STU GIBSON: Surf Photographer Extraordinaire
Stu’s epic ride – from baby waves to leading surf photographer
Born in the early 80s by the beach in Tasmania, Stu Gibson’s family album features him on a surfboard in nappies. Today, he’s an internationally recognised surf photographer.
For brothers Stu and Adam Gibson, Park and Clifton beaches were their backyard. Their father, a keen surfer, would push the boys onto waves at ‘nappy age’ and they’ve been surfing ever since. Both have gone on to successful careers in photography and continue their wave-riding love.
“I had a string of injuries when I was about 18. When you’re laid up, you look for something else to do and for me that was photography. It was around the time that Shipstern Bluff (Shippies), was getting a lot of attention and my mates were into riding big waves,” explains Stu.
Shipstern Bluff is a world-renowned surf break on the south eastern coast of Tasmania, accessible only by boat or foot. With its namesake towering cliff, it’s remote, cold and unforgiving. Waves can reach over 12 metres in height. For a surf photographer with camera and courage in tow, this edge of the world locale had the potential to catapult a young photographer’s work into surf magazines worldwide. But not without plenty of hard work.
“I was fascinated by the movement of waves, so I was drawn to surf and underwater photography. I did whatever job in those early days so I could follow my passion. The surfers and I would work all night at the Mercury, stuffing thousands of catalogues into papers, then with little or no sleep we’d drive down the peninsula and walk 1.5 hours into Shippies carrying our gear and spend all day in the water,” smiles Stu.
As Stu’s reputation grew, so did his playground. This year he’s off to Fiji, Tahiti, and Baha among other locations. As well as being a famed surf photographer, Stu is equally adept with a drone and covers landscape and aerial photography too, often capturing footage and stills for Tasmanian Parks and Wildlife Service.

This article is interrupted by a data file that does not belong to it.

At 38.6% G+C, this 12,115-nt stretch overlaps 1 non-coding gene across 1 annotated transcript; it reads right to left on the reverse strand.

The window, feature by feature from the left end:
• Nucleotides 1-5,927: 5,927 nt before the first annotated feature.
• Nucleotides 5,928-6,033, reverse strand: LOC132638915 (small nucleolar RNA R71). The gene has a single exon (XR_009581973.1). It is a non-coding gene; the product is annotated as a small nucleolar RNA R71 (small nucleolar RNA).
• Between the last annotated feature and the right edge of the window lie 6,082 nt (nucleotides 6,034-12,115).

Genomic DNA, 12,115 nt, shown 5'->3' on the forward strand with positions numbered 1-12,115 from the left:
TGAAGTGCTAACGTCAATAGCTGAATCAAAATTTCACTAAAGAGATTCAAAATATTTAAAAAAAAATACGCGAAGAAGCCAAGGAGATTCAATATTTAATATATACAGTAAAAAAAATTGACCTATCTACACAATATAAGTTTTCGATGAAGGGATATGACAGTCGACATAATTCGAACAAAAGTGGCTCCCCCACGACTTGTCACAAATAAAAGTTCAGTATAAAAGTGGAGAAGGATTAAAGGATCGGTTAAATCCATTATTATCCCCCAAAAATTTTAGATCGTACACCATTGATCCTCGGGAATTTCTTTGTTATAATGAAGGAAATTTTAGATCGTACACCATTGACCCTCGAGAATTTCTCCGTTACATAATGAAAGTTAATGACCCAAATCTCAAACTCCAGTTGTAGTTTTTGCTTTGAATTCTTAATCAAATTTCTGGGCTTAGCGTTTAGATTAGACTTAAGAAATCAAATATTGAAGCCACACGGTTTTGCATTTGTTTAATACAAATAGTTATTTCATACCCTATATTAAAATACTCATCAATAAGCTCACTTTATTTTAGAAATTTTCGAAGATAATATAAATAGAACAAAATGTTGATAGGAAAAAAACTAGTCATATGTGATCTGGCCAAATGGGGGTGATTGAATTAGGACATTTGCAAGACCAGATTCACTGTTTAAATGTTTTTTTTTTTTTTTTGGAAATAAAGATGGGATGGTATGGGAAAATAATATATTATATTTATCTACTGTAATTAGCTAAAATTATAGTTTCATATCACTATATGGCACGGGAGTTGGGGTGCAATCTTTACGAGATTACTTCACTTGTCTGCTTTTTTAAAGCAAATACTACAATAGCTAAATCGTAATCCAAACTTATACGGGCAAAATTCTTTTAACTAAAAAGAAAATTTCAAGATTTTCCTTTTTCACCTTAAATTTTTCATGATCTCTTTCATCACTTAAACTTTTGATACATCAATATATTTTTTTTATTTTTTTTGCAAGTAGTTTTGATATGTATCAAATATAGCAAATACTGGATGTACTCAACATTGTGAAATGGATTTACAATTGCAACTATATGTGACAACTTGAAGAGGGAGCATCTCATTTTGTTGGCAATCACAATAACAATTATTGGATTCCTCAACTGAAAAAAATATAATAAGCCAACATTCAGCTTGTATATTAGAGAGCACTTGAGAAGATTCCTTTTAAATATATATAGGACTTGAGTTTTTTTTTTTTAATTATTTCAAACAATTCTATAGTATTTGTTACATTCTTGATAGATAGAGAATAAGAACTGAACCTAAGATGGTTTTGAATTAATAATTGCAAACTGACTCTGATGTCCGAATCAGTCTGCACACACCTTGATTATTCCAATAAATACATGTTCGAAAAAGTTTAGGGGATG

“Shippies is big and scary! When we arrive by boat the cliff is like a skyscraper and you see ants (surfers) on these massive boulders waiting for us. It’s like land of the giants. The wave itself is even more frightening and it’s often freezing cold and windy.”
“There are huge rocks everywhere and a massive swell. At neck level I’m the last to know a big wave is coming. The first to see it are the surfers out back towed in on jet skis. Usually the guys in the boat will whistle or squeal, next the jet skis start buzzing. Your heart is in your mouth when a huge one comes. The spray off the first wave makes it hard to see what’s next. When the spray subsides, there’s just a huge dark line. You’ve got to kick really fast to make it. The horizon just goes completely black, there’s a big wall then someone comes screaming along it,” he explains.
“It’s rare that Shippies breaks which makes it so special when we are there. As a group of friends, it’s like we’re coming back together. When it’s on, it’s all on. When you’re inside the wave with your friend shooting with a really wide fisheye lens it’s as much fun as surfing the wave,” he adds.
Despite trips to Mexico, Indonesia and plenty to Hawaii, Stu always returns to his Tassie home base. Why? “Mainly my girlfriend, friends and family – I have a big group of friends here. Also, the quietness of it and how genuine Tasmanian people are. Tasmania has everything for me – sports, good work, scenery, and the people are second to none so if I can manage to base myself here I’ll keep doing it.”
“You might call it work but it never seems like work to me. Being able to have fun and look forward to work is so fortunate. In the process, I love capturing a moment in time, to keep forever.”
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Find out more about www.stugibson.net.
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